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Grow a rainbow with Swiss Chard in your vegetable garden.

You can add bright sparks of colour to your garden with your vegetable plots, boxes and containers.  Growing colourful crops can do wonders for your health. Skip the winter blues this year, by adding some winter purple and red vegetables to your garden.

September-October is not just time to start thinking about spring flowers but also of a rainbow of vibrant vegetable roots and shoots that can fill your garden with colour.

Think blush beetroot, cheerful chard, the leaves and tubers of homegrown vegetables can turn an average plot or pot technicolour.  But they’re not just good to look at, they’re good for our health too.

Growing radish is a great way to add sparks of colour to your garden.

Brightly coloured vegetables get their colour from flavonoid pigments.  The intense colour of purple kale and blue potatoes, for example comes from anthocyanin.  Carrots and sweet potatoes get their orange and yellow pigmentation from carotenoids: and the rich red of beetroot comes from betaken pigments – all of which have superior antioxidant properties.

Eat a rainbow of these vegetables every day and you will be providing yourself with powerful health benefits, boosting your immune system and protecting yourself against cardiovascular disease.

Try adding these eye-popping crops to your plot and create your own vitamin garden.

Rainbow Swiss Chard.

Swiss Chard

How to grow:

Easy to grow and tasty to eat. Swiss chard has bags of personality.  Sow seeds 2.5 cm deep in rows or in pots between March and July, but related to beetroot, its thick stalks and glossy leaves can sport yellow, orange, pink, red and purple veins that look like stained glass on a bright day.

A perfect spinach substitute.

How to eat:

Chop the stalks and munch them raw when young and stringless.  Rip the leaves into stir-fries or steam as a spinach substitute.

Colour credentials:

Rich in vitamins chard is also packed with potassium in fact it has almost 1,000mg per cooked cup. This electrolyte works in synergy with sodium and calcium to regulate fluid balance, which helps lower sodium levels in the body to reduce blood pressure and maintain a normal heart rhythm.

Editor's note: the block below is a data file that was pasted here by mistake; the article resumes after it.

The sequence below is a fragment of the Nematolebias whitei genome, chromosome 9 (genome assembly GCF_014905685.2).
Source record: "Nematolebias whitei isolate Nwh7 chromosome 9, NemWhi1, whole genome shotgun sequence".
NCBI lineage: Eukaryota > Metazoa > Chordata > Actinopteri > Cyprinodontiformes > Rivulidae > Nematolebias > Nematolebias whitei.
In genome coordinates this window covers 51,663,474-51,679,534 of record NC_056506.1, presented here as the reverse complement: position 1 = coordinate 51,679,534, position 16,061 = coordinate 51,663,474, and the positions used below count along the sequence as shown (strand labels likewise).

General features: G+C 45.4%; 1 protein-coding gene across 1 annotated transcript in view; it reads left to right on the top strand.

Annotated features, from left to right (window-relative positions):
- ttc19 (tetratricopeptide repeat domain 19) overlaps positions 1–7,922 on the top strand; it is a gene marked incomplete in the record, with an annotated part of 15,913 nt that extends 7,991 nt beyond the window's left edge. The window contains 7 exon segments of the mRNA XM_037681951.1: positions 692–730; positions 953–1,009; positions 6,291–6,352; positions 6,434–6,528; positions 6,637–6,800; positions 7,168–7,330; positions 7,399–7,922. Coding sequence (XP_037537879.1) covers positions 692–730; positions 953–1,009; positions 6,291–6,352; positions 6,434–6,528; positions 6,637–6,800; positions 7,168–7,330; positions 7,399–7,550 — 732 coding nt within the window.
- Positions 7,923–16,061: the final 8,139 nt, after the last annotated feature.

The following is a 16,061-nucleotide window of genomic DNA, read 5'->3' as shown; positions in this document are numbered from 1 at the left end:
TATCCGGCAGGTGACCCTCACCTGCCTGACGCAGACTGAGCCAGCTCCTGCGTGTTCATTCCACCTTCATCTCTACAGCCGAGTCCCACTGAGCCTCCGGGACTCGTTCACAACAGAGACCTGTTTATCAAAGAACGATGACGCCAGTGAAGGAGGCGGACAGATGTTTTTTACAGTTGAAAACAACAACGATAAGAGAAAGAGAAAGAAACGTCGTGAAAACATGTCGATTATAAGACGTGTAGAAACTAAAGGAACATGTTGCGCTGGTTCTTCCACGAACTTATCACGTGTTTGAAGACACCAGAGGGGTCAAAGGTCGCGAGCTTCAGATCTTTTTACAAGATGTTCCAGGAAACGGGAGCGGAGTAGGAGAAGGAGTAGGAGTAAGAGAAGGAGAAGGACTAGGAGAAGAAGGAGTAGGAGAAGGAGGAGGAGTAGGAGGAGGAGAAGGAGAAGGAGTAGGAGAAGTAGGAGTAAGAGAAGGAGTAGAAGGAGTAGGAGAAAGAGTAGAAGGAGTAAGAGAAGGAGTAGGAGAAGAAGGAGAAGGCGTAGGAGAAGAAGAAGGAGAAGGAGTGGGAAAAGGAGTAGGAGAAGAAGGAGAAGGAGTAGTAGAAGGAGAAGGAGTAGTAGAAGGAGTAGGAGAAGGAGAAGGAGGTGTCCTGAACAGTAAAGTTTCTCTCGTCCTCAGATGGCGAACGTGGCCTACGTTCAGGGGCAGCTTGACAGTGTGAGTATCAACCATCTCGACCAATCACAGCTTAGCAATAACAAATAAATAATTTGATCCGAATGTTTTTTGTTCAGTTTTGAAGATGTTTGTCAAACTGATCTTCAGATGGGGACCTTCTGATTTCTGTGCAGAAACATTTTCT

Burnt red gemstone of the vegetable garden.

Beetroot

How to grow:

Beetroot babes are the gemstones of the vegetable garden, offering earthy flavour and colour in one mouthful.  Sow little and often, rather than all at once. Beetroot seeds are actually a collection of several small seeds so this means you may get more than one plant per seed.  Don’t be tempted to sow too thickly. Sow in rows or pots 2cm deep and 10cm apart, every month from April to July for a plentiful supply.

Full of beautiful B vitamins.

How to eat:

The beauty of beets is that they are an eat all.  Use small roots raw and don’t forget the stems and leaves too.  Red beets ‘bleed’ and stain your fingers, but there are golden and white rooted varieties too and Chioggia with candy-cane flesh rings.

Colour credentials:

You get a good dose of vitamin B9 from beetroot, which includes both folate and folic acid. Folic acid is needed together with vitamin B12 for the production of red blood cells and for the synthesis and repair of DNA.

Add another flush of colour to your vegetable patch by growing radish.

Or keep it simple and neutral with white radish.

Radish

How to grow:

Quick and colourful, radish seeds can be up in under 25 days from sowing if the soil is kept moist.

Radish are a fantastic source of vitamin C.

How to eat:

The red-skinned types are fiery but the golden-skinned root are the hottest!  Slice raw into salads or use in stir fries with noodles.

Colour credentials:

These little red bullets are boosted with vitamin C.  This helps improve absorption of plant based non-heme iron and plays a vital role in immune function.  It’s also essential for growth, development and repair of body tissues.

 

Watch this space for my next post on growing and eating purple carrots, amaranth, roach, purple beans and blue potatoes.

 

Emma xxx